The amount of surface area needed to install solar panels in Romania will depend on a number of factors, such as the energy demand, the available land or roof space, and the efficiency of the solar panels. However, to provide a rough estimate, we can use some typical values. A typical solar panel has a size of about 1.6 square meters and a power output of around 300 watts. To generate 1 MW of power, you would need to install around 3333 solar panels, which would cover an area of approximately 5333 square meters (or 0.53 hectares). Assuming that Romania needs to add around 48300 MW of renewable energy capacity by 2035 to meet the increased demand for electric cars, and all this energy has to generate only by solar panels, this would require the installation of approximately 161 million solar panels. If we assume an average panel size of 1.6 square meters, this would require a total surface area of approximately 257.6 million square meters (or 25760 hectares), or about 2.5% of Romania’s total land area. This is a very rough estimate, and the actual surface area needed will depend on a number of factors such as the solar panel efficiency, the available land, and the specific energy demand. Additionally, solar panels can be installed on rooftops, which would reduce the amount of land needed.
The investment required to install enough solar panels to meet Romania’s increased energy demand from electric cars would depend on several factors, such as the cost of the solar panels, installation costs, and maintenance costs. According to the International Renewable Energy Agency (IRENA), the global weighted average cost of utility-scale solar photovoltaic (PV) systems has fallen by around 82% between 2010 and 2019, reaching a cost of around 0.068 USD/kWh. However, the cost of solar panels can vary widely depending on the type of panel, the manufacturer, and the installation location. Assuming a conservative estimate of 0.10 USD/kWh for the cost of solar PV systems, and assuming that Romania needs to add around 48300 MW of renewable energy capacity by 2035 to meet the increased demand for electric cars, the total cost of installing enough solar panels would be around 48.3 billion USD. This estimate is based solely on the cost of solar panels and does not include other costs such as land acquisition, installation, and maintenance. However, it should provide a rough estimate of the investment required to install enough solar panels to meet Romania’s increased energy demand from electric cars. It’s important to note that the cost of solar panels is expected to continue to decrease in the coming years, which could make solar power even more cost-effective as a source of clean energy. Additionally, there may be opportunities for Romania to access funding from the European Union or other sources to help finance the transition to clean energy.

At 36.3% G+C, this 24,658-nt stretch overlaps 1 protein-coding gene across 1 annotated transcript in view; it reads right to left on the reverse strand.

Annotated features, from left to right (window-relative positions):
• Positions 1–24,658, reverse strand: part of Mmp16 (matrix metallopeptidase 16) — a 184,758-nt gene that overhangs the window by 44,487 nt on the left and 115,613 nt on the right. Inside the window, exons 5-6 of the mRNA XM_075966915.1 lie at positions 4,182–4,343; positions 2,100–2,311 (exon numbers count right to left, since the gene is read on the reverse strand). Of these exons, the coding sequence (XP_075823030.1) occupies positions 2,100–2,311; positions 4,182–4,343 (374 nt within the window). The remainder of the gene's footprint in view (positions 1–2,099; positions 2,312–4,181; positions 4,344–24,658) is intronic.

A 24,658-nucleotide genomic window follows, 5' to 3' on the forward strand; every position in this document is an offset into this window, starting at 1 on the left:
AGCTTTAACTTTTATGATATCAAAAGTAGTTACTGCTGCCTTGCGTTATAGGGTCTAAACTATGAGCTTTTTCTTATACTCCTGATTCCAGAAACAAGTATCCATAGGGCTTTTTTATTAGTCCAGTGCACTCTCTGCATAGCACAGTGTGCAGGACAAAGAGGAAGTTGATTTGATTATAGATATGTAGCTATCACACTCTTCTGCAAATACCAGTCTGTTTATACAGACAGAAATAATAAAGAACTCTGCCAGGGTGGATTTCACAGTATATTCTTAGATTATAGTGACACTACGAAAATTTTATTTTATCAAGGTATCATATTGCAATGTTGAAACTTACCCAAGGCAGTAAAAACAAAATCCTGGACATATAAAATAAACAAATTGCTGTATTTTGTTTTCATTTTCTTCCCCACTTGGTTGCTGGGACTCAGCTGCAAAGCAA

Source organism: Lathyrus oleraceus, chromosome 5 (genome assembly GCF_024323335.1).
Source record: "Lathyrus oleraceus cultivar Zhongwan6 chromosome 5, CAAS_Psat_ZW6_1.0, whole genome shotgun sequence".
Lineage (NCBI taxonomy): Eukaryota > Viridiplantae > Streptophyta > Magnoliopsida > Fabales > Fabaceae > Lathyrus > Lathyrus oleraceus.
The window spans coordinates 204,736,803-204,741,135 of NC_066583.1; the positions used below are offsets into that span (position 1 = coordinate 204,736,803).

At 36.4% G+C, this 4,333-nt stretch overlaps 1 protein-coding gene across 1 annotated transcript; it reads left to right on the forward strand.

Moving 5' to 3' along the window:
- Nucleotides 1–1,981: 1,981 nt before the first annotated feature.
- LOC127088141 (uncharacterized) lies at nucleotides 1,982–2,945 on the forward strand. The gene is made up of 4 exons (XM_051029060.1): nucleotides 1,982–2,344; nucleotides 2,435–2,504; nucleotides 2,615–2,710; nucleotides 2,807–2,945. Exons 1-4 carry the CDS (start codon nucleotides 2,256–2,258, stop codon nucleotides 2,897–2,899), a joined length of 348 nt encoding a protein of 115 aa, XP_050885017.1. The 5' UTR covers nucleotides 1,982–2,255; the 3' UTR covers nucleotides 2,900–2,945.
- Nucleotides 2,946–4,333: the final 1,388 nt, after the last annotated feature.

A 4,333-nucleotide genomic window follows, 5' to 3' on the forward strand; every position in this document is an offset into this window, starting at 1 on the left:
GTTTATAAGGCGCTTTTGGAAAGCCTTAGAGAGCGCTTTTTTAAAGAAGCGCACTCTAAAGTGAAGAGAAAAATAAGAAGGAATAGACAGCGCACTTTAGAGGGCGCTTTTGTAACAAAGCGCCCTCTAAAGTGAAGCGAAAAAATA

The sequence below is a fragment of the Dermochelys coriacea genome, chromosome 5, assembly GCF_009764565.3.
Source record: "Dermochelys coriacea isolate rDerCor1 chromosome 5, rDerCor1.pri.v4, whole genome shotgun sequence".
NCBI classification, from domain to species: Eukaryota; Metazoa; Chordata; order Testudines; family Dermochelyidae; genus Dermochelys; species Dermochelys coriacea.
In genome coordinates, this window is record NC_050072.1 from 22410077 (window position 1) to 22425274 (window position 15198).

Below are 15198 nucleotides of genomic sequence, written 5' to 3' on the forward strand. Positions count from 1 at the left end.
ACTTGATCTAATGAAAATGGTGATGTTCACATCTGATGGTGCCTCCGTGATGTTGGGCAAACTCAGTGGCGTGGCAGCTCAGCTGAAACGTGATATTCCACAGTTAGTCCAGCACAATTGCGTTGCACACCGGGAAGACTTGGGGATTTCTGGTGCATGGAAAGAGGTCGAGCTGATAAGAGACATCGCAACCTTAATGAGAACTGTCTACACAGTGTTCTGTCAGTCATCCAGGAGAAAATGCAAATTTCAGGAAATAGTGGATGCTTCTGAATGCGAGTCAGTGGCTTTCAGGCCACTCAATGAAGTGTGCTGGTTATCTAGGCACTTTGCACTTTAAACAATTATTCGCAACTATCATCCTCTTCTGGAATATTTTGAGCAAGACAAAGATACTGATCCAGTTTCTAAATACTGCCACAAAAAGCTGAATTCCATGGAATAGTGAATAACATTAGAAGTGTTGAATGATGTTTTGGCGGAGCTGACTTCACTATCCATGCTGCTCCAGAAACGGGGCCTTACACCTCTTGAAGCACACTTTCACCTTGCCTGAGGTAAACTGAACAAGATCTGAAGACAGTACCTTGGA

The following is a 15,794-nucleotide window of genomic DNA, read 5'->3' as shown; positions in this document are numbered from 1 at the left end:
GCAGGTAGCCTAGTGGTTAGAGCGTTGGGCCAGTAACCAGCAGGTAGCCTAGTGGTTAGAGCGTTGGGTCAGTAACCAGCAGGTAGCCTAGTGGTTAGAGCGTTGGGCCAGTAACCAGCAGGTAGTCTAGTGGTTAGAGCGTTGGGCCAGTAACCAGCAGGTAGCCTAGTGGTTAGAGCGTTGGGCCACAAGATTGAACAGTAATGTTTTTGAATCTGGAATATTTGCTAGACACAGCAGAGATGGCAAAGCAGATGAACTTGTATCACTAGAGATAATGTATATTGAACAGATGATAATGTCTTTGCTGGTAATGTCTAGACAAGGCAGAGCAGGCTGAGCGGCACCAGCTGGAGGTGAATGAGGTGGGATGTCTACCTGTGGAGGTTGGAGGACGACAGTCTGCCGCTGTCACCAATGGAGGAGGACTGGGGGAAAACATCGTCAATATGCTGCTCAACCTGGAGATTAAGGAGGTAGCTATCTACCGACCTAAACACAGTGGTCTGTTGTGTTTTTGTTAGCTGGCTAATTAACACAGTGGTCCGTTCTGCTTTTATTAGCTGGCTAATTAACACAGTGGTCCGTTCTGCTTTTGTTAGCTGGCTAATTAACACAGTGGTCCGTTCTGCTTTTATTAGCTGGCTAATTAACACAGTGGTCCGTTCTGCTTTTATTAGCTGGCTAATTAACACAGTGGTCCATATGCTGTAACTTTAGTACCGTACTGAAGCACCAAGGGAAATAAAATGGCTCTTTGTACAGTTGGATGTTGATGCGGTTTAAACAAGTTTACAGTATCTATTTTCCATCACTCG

Hydropower is another important renewable energy source that Romania could use to meet its clean energy goals. The amount of energy that can be generated by hydropower depends on the flow rate and head (height) of the water, as well as the efficiency of the turbines used to generate electricity. In Romania, the Danube River and its tributaries, including the Prut, Siret, Olt, and Mures rivers, offer significant hydropower potential. According to the Romanian National Energy Strategy 2018-2030, hydropower currently represents the largest share of renewable energy in Romania, accounting for about 26% of the country’s total energy mix. The potential for further hydropower development in Romania is significant, and the country has plans to expand its capacity in this area. However, it’s important to note that hydropower can have environmental impacts, particularly if large dams are built, which can affect fish populations and alter the natural flow of rivers. Therefore, any expansion of hydropower in Romania should be done carefully and with consideration for environmental and social impacts.